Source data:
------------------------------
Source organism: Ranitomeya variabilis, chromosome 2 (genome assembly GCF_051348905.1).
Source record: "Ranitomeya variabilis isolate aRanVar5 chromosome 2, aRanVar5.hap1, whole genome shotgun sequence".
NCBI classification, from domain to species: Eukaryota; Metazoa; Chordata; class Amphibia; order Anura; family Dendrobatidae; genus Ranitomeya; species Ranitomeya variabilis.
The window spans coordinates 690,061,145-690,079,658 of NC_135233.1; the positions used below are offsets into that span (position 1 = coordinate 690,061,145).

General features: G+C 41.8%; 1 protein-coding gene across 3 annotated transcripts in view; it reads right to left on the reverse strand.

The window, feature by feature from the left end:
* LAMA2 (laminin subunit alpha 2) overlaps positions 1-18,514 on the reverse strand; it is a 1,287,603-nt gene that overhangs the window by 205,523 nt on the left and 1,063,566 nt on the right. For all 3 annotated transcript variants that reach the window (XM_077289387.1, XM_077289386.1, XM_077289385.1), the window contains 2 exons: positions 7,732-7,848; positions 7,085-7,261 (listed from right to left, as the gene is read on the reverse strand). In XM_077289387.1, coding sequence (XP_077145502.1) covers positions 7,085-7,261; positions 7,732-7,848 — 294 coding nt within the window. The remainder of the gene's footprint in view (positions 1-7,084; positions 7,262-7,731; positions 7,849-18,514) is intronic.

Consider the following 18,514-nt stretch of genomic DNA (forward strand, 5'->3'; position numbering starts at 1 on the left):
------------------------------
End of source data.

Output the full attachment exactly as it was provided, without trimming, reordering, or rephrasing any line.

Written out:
Source organism: Ranitomeya variabilis, chromosome 2 (genome assembly GCF_051348905.1).
Source record: "Ranitomeya variabilis isolate aRanVar5 chromosome 2, aRanVar5.hap1, whole genome shotgun sequence".
NCBI classification, from domain to species: Eukaryota; Metazoa; Chordata; class Amphibia; order Anura; family Dendrobatidae; genus Ranitomeya; species Ranitomeya variabilis.
The window spans coordinates 690,061,145-690,079,658 of NC_135233.1; the positions used below are offsets into that span (position 1 = coordinate 690,061,145).

General features: G+C 41.8%; 1 protein-coding gene across 3 annotated transcripts in view; it reads right to left on the reverse strand.

The window, feature by feature from the left end:
* LAMA2 (laminin subunit alpha 2) overlaps positions 1-18,514 on the reverse strand; it is a 1,287,603-nt gene that overhangs the window by 205,523 nt on the left and 1,063,566 nt on the right. For all 3 annotated transcript variants that reach the window (XM_077289387.1, XM_077289386.1, XM_077289385.1), the window contains 2 exons: positions 7,732-7,848; positions 7,085-7,261 (listed from right to left, as the gene is read on the reverse strand). In XM_077289387.1, coding sequence (XP_077145502.1) covers positions 7,085-7,261; positions 7,732-7,848 — 294 coding nt within the window. The remainder of the gene's footprint in view (positions 1-7,084; positions 7,262-7,731; positions 7,849-18,514) is intronic.

Consider the following 18,514-nt stretch of genomic DNA (forward strand, 5'->3'; position numbering starts at 1 on the left):